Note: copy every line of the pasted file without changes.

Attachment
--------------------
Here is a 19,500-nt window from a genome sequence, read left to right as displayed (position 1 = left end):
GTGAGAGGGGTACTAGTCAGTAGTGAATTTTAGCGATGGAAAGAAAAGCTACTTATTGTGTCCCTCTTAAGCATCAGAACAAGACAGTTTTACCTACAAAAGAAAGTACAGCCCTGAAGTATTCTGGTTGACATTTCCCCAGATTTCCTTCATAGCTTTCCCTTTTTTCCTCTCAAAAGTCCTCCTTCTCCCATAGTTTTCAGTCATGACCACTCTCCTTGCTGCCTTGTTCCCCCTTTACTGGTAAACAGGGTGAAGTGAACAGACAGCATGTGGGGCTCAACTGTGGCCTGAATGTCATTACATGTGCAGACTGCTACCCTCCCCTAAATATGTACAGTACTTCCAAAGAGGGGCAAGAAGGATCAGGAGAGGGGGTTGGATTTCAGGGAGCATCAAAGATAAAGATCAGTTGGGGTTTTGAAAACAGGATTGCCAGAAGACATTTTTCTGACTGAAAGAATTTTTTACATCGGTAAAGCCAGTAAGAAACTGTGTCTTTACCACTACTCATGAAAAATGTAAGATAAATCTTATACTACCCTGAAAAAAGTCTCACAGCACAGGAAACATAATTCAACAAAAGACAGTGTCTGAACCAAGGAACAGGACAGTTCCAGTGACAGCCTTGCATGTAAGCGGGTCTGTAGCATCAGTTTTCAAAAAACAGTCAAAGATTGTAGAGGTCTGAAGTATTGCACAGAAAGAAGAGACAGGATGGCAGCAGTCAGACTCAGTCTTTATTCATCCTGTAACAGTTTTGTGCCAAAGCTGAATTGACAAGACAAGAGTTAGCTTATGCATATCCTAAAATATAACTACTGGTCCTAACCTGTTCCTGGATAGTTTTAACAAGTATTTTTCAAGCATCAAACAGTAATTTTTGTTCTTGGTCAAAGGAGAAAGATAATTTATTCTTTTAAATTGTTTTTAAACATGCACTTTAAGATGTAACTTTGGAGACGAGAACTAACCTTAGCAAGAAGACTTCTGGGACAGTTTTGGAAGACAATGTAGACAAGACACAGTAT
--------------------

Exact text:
Here is a 19,500-nt window from a genome sequence, read left to right as displayed (position 1 = left end):
GTGAGAGGGGTACTAGTCAGTAGTGAATTTTAGCGATGGAAAGAAAAGCTACTTATTGTGTCCCTCTTAAGCATCAGAACAAGACAGTTTTACCTACAAAAGAAAGTACAGCCCTGAAGTATTCTGGTTGACATTTCCCCAGATTTCCTTCATAGCTTTCCCTTTTTTCCTCTCAAAAGTCCTCCTTCTCCCATAGTTTTCAGTCATGACCACTCTCCTTGCTGCCTTGTTCCCCCTTTACTGGTAAACAGGGTGAAGTGAACAGACAGCATGTGGGGCTCAACTGTGGCCTGAATGTCATTACATGTGCAGACTGCTACCCTCCCCTAAATATGTACAGTACTTCCAAAGAGGGGCAAGAAGGATCAGGAGAGGGGGTTGGATTTCAGGGAGCATCAAAGATAAAGATCAGTTGGGGTTTTGAAAACAGGATTGCCAGAAGACATTTTTCTGACTGAAAGAATTTTTTACATCGGTAAAGCCAGTAAGAAACTGTGTCTTTACCACTACTCATGAAAAATGTAAGATAAATCTTATACTACCCTGAAAAAAGTCTCACAGCACAGGAAACATAATTCAACAAAAGACAGTGTCTGAACCAAGGAACAGGACAGTTCCAGTGACAGCCTTGCATGTAAGCGGGTCTGTAGCATCAGTTTTCAAAAAACAGTCAAAGATTGTAGAGGTCTGAAGTATTGCACAGAAAGAAGAGACAGGATGGCAGCAGTCAGACTCAGTCTTTATTCATCCTGTAACAGTTTTGTGCCAAAGCTGAATTGACAAGACAAGAGTTAGCTTATGCATATCCTAAAATATAACTACTGGTCCTAACCTGTTCCTGGATAGTTTTAACAAGTATTTTTCAAGCATCAAACAGTAATTTTTGTTCTTGGTCAAAGGAGAAAGATAATTTATTCTTTTAAATTGTTTTTAAACATGCACTTTAAGATGTAACTTTGGAGACGAGAACTAACCTTAGCAAGAAGACTTCTGGGACAGTTTTGGAAGACAATGTAGACAAGACACAGTAT